Unlike the first film, the sequel does appear to include a genuine element of mysticism or the supernatural, in that Biederbeck does seem to have achieved a degree of immortality, but even without this, nothing about this film is remotely credible. It’s almost like a rather gory cartoon in which the laws of physics themselves have been suspended for the duration: not only is Phibes able to booby-trap the dashboard of someone’s car so they are sandblasted to a skeleton while driving along, he manages to do so in about five minutes flat. It would be ridiculous if it weren’t all so knowing and tongue-in-cheek: the Price horror movies of this period come closer than most to managing to be funny and scary at exactly the same moment.

That said, while Price and the returning cast members all seem to be in on the joke, some of the others aren’t, which can be problematic. Peter Cushing turns up for one scene (he is credited as a ‘guest star’), which he plays entirely straight; the part isn’t really worthy of him. Interesting to imagine what would have happened if he’d played Biederbeck instead – Robert Quarry had recently appeared in the bad-but-influential Count Yorga movies and was apparently being groomed as a new horror star by AIP, but isn’t remotely in Vincent Price’s league. (Legend has it the two had an acrimonious relationship – when Price came upon Quarry singing in his dressing room, Quarry said ‘You didn’t know I could sing, did you?’, to which Price replied ‘Well, I knew you couldn’t act.’) About the best thing you can say about Quarry’s performance in this film is that he is not actively bad.

Biederbeck is written as such an odd character, and performed so flatly, that it’s hard to tell if he’s genuinely meant to be the hero of the movie or not. As it is, you end up – well, not quite rooting for Phibes, but certainly wanting to see more of him and the ridiculous costumes and death-traps and other gadgets that invariably surround him. There’s a sort of cheery amorality about every aspect of this story, certainly no sense of moral outrage – every death is there to be enjoyed. The ending, with Phibes seemingly triumphant, Biederbeck defeated, and Price giving us a technically anachronistic rendition of ‘Somewhere over the Rainbow’ as he vanishes into shadow, doesn’t feel downbeat or a case of evil ascendant. But then this movie is not much concerned with good or evil, just with its own peculiar style. Perhaps it’s better to consider this film as a collection of individual moments, intended to amuse and distract, rather than as any kind of plausible story. As such, Dr Phibes Rises Again is rather entertaining, always assuming you are on its wavelength.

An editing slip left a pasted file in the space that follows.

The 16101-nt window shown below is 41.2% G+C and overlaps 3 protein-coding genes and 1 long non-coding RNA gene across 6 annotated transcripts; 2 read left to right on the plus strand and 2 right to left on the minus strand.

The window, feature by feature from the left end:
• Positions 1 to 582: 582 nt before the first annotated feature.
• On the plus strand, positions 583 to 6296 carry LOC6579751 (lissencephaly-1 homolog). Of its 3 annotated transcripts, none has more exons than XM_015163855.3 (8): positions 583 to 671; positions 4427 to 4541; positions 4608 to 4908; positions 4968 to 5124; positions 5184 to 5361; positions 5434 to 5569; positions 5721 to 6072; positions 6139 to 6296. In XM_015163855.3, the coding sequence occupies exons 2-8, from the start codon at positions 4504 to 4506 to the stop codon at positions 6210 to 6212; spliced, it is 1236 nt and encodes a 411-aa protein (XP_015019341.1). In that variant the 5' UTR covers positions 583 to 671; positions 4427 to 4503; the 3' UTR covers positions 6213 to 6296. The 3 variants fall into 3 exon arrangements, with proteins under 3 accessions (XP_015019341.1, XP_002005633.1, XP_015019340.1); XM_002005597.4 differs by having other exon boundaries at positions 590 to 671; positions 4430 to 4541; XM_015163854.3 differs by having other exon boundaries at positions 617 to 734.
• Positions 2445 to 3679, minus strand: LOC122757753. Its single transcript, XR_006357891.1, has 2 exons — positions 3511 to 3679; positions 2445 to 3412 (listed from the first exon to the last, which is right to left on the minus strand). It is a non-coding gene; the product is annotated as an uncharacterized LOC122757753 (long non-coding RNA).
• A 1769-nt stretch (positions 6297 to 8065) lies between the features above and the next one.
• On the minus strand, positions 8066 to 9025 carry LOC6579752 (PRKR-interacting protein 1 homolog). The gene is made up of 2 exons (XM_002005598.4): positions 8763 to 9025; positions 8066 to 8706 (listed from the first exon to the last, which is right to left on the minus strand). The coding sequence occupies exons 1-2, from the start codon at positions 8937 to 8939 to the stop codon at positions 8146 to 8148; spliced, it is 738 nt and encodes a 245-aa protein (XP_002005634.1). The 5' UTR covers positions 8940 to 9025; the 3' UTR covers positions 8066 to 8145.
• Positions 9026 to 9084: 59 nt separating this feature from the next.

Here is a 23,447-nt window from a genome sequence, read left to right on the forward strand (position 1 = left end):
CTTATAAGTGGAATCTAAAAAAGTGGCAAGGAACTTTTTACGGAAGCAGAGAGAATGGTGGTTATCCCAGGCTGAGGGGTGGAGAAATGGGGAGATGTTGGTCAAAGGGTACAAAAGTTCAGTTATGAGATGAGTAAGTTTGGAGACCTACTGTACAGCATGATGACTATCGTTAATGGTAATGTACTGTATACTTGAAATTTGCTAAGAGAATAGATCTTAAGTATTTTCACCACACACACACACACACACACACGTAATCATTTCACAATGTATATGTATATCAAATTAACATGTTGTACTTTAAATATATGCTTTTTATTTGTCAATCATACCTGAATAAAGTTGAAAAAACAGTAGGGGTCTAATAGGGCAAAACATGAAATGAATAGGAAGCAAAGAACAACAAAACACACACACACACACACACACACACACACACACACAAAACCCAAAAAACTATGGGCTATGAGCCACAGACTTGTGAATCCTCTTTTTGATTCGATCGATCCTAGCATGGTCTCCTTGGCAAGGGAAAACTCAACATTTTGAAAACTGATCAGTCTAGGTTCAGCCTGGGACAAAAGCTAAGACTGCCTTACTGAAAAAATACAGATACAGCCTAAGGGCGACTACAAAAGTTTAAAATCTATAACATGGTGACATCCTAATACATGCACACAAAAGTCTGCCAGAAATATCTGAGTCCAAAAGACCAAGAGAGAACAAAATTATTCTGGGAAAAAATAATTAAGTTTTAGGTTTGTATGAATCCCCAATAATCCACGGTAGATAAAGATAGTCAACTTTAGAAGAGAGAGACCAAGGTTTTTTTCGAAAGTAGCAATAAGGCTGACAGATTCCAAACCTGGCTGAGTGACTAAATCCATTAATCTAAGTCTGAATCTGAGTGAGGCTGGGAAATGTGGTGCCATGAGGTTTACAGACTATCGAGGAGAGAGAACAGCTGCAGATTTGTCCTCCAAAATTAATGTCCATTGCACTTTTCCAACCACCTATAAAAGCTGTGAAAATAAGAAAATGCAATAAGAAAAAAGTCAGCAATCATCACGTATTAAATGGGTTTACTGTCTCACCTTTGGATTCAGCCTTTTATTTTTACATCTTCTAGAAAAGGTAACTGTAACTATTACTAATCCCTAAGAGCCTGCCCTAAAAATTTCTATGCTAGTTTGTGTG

Read Full Post »

It would be impossible to write the history of American genre film-making without devoting a hefty section to American International Pictures and its founders Samuel Z Arkoff and James H Nicholson (also known as Jack’s dad). These are the guys who made the original version of The Fast and the Furious, and a bunch of other movies which have brilliant titles even if they’re (perhaps deservedly) obscure: The Astounding She-Monster, Frankenstein Conquers The World, I Was A Teenage Werewolf, The Brain That Wouldn’t Die… those films alone sound like a long weekend of bliss to me, and there are hundreds more.

Not that AIP didn’t aspire to a touch of class sometimes, perhaps most famously with their cycle of Poe adaptations overseen by Roger Corman and starring Vincent Price. Those films came out in the late 1950s and early 60s, and nearly ten years later Price was back with the company for another well-remembered and reasonably classy outing, in Robert Fuest’s The Abominable Dr Phibes.

The film is set in 1920s England (not that this is immediately apparent). Inspector Trout (Peter Jeffrey) is investigating a series of bizarre and grisly murders: one man has been stung to death by bees, another savaged by bats, a third has had his head crushed by a rigged fancy-dress mask, and so on. It turns out that all the victims were doctors, and a further connection is that they all worked on the same case, an operation overseen by Dr Vesalius (Joseph Cotten). The patient died, and Trout begins to suspect that her husband, who was believed dead, may in fact be nothing of the sort.